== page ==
How ironic the very men who boast in their ability to “keep the law” were actively looking for a way they might “kill Him!” The word Jesus uses for “kill” implied a premeditated murder.
John 7:20-24, “The people answered and said, ‘You have a demon. Who is seeking to kill You?’ (This is likely evidence the masses were largely ignorant of the plot of the religious leaders.) Jesus answered and said to them, ‘I did one work, and you all marvel… (In this section Jesus will refer back to the last time He was in Jerusalem when He healed the man at the Pool of Bethsaida near the sheep gate on the Sabbath - recorded in John 5.)
Moses therefore gave you circumcision (not that it is from Moses, but from the fathers), and you circumcise a man on the Sabbath. If a man receives circumcision on the Sabbath, so that the law of Moses should not be broken, are you angry with Me because I made a man completely well on the Sabbath? Do not judge according to appearance, but judge with righteous judgment.’”
In an attempt to reason with these religious men enraged and seemingly still irked that He had the audacity to heal a man on the Sabbath, Jesus points out a glaring illogic to their argument. According to the Law, a Hebrew boy was required to be circumcised on the 8th day - even if that day happened to fall on the Sabbath. While the Sabbath was to be kept holy, the importance of circumcision would take priority and a concession made.
Jesus’ point is that, if such an exemption was allowed pertaining to circumcision, what could possibly be wrong with Him “making a man completely well on the Sabbath?” Even the Jews knew it was entirely legal to break the Sabbath in order to address a more pressing need. Again, Jesus was emphasizing the actual reality a man sick for 38 years was healed.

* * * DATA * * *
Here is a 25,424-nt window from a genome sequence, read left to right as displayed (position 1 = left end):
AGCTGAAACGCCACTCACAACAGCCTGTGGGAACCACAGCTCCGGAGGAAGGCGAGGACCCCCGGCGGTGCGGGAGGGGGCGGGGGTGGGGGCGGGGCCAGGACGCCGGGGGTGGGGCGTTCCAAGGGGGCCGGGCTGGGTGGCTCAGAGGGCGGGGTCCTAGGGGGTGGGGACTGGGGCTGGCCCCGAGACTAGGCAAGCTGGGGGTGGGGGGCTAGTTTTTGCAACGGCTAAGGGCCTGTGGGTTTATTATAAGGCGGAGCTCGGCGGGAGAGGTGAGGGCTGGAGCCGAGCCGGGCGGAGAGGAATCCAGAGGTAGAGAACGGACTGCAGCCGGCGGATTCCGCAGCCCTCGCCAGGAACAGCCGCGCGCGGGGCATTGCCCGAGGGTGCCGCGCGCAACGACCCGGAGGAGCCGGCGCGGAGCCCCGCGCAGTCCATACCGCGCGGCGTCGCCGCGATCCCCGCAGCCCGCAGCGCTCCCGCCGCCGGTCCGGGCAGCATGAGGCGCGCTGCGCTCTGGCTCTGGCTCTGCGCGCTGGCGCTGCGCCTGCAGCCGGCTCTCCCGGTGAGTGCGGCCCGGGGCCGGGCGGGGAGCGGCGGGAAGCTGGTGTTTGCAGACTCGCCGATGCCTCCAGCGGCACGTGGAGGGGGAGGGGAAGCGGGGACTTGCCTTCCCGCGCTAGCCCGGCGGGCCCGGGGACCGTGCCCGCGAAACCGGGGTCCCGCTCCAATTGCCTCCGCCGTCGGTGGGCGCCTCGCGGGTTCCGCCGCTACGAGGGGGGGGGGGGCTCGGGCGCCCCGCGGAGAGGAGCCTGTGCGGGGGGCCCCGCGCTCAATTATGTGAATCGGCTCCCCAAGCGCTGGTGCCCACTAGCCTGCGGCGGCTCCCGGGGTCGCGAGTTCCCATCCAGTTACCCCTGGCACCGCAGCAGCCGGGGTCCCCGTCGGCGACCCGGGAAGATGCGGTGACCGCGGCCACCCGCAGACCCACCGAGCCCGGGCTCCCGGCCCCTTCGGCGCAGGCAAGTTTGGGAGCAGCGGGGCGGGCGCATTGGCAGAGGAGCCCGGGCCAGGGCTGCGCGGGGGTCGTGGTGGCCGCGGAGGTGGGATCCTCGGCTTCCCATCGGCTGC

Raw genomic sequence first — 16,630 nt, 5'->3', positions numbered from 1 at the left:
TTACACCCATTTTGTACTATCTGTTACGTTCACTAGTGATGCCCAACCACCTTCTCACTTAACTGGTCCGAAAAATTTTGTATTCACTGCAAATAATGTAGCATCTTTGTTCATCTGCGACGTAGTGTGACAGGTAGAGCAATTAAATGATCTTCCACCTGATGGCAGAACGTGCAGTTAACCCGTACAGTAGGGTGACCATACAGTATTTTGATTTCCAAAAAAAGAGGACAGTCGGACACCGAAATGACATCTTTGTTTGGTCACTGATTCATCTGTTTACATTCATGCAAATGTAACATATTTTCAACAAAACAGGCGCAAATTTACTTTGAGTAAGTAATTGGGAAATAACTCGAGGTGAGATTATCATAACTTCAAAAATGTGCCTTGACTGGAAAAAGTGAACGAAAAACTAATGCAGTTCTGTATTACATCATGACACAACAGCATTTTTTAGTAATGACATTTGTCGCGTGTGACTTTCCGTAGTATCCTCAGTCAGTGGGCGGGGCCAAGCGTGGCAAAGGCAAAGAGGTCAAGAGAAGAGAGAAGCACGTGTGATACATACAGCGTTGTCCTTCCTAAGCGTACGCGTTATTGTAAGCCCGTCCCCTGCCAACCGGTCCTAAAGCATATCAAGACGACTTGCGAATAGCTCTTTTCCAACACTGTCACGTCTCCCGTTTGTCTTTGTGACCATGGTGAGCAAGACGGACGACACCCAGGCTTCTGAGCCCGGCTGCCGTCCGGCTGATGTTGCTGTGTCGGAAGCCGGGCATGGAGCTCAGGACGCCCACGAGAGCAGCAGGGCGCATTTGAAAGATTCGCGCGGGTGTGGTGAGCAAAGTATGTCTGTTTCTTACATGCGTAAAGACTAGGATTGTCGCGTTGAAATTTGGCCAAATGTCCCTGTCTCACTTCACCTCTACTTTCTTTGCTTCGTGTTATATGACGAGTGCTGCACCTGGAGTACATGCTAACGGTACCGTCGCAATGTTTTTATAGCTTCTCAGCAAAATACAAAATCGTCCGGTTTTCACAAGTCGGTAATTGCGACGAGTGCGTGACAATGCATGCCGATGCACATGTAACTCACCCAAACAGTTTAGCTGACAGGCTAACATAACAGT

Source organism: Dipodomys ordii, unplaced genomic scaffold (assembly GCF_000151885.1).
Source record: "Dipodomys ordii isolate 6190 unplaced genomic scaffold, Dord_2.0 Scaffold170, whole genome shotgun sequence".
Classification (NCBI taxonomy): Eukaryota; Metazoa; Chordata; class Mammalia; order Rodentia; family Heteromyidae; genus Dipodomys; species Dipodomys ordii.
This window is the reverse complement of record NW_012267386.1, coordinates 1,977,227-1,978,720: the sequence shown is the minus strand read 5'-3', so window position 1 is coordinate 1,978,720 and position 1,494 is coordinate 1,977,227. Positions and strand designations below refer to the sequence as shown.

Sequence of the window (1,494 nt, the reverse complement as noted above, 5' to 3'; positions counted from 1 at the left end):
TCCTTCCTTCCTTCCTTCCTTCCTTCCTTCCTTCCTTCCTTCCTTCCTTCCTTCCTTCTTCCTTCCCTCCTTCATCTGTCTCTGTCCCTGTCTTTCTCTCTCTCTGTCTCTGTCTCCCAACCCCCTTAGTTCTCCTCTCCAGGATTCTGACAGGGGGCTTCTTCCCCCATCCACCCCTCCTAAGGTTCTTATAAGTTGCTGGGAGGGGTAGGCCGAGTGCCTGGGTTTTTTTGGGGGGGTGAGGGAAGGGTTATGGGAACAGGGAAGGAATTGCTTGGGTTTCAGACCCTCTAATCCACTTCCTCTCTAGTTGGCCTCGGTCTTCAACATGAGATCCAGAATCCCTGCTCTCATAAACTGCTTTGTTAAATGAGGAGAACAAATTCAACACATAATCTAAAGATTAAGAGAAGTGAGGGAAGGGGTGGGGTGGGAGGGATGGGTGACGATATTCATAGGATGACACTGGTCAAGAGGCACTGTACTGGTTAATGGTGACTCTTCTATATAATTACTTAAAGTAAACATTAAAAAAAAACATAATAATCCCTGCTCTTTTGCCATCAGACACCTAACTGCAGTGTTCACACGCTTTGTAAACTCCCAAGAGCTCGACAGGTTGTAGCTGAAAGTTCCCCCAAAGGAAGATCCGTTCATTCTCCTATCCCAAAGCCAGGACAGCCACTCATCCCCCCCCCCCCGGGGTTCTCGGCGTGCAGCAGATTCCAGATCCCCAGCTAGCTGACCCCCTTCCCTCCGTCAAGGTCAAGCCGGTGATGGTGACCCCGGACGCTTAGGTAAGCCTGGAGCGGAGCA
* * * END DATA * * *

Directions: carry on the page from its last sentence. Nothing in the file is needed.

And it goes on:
This line “not to judge according to appearance, but judge with righteous judgment” is also fascinating. Contrary to those who love to tell Christians how wrong it is to judge people, Jesus takes no issues with the idea of judging and is more interested in the way we judge.
While it’s wrong to “judge” a situation “according to appearance” or literally the “opsis” or optics - what you physically see, it is within your right and even responsibility to “judge with a righteous judgment.” This word “righteous” means “observing divine lines.” As Christians we are called and it is our responsibility to take situations and make judgments about them in accordance with what the Scriptures have to say.
John 7:25-27, “Now some of them from Jerusalem said, ‘Is this not He whom they seek to kill? But look! Jesus speaks boldly, and they say nothing to Him. Do the rulers know indeed that this is truly the Christ? However, we know where this Man is from; but when the Christ comes, no one knows where He is from.’”
As it pertained to those listening to Jesus who knew the religious leaders wanted to kill Him, they find themselves amazed by His boldness and their inaction. Amazingly, some saw this dynamic as maybe even evidence the religious leaders knew Jesus was “truly the Christ!”
Others still remained deeply skeptical. John records that one such argument against Jesus centered on a passage in Malachi 3 that described the suddenness to Christ’s appearing. Since they assumed they knew where Jesus was from they had a difficult time believing!
John 7:28-30, “Then Jesus cried out, as He taught in the temple, saying, ‘You both know Me, and you know where I am from; and I have not come of Myself, but He who sent Me is true, whom you do not know. But I know Him, for I am from Him, and He sent Me.’ Therefore they sought to take Him; but no one laid a hand on Him, because His hour had not yet come.”